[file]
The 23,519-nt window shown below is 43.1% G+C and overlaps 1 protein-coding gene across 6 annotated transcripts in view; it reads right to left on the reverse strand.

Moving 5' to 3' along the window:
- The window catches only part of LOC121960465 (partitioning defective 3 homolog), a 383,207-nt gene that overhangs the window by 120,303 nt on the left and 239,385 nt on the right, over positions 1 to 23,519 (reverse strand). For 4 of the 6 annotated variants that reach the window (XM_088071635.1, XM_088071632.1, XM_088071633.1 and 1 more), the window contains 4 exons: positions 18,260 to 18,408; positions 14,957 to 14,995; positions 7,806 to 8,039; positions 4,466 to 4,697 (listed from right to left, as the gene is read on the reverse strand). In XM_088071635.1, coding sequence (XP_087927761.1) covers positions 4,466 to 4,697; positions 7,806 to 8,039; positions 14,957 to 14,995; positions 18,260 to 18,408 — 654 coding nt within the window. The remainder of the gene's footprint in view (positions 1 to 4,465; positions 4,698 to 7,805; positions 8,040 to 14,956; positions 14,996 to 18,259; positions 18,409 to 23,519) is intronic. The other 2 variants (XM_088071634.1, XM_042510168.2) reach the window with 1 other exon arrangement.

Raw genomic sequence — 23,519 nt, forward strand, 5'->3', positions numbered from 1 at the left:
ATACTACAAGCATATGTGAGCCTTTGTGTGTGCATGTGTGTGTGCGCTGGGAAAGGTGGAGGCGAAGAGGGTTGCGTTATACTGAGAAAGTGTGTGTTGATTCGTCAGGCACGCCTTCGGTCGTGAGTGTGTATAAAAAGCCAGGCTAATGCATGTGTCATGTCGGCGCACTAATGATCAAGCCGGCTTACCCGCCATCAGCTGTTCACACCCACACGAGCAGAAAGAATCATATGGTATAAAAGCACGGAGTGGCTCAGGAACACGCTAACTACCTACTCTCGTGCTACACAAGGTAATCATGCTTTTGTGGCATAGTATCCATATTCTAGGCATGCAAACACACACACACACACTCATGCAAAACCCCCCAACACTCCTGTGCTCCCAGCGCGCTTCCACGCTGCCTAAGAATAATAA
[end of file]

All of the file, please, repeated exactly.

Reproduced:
The 23,519-nt window shown below is 43.1% G+C and overlaps 1 protein-coding gene across 6 annotated transcripts in view; it reads right to left on the reverse strand.

Moving 5' to 3' along the window:
- The window catches only part of LOC121960465 (partitioning defective 3 homolog), a 383,207-nt gene that overhangs the window by 120,303 nt on the left and 239,385 nt on the right, over positions 1 to 23,519 (reverse strand). For 4 of the 6 annotated variants that reach the window (XM_088071635.1, XM_088071632.1, XM_088071633.1 and 1 more), the window contains 4 exons: positions 18,260 to 18,408; positions 14,957 to 14,995; positions 7,806 to 8,039; positions 4,466 to 4,697 (listed from right to left, as the gene is read on the reverse strand). In XM_088071635.1, coding sequence (XP_087927761.1) covers positions 4,466 to 4,697; positions 7,806 to 8,039; positions 14,957 to 14,995; positions 18,260 to 18,408 — 654 coding nt within the window. The remainder of the gene's footprint in view (positions 1 to 4,465; positions 4,698 to 7,805; positions 8,040 to 14,956; positions 14,996 to 18,259; positions 18,409 to 23,519) is intronic. The other 2 variants (XM_088071634.1, XM_042510168.2) reach the window with 1 other exon arrangement.

Raw genomic sequence — 23,519 nt, forward strand, 5'->3', positions numbered from 1 at the left:
ATACTACAAGCATATGTGAGCCTTTGTGTGTGCATGTGTGTGTGCGCTGGGAAAGGTGGAGGCGAAGAGGGTTGCGTTATACTGAGAAAGTGTGTGTTGATTCGTCAGGCACGCCTTCGGTCGTGAGTGTGTATAAAAAGCCAGGCTAATGCATGTGTCATGTCGGCGCACTAATGATCAAGCCGGCTTACCCGCCATCAGCTGTTCACACCCACACGAGCAGAAAGAATCATATGGTATAAAAGCACGGAGTGGCTCAGGAACACGCTAACTACCTACTCTCGTGCTACACAAGGTAATCATGCTTTTGTGGCATAGTATCCATATTCTAGGCATGCAAACACACACACACACACTCATGCAAAACCCCCCAACACTCCTGTGCTCCCAGCGCGCTTCCACGCTGCCTAAGAATAATAA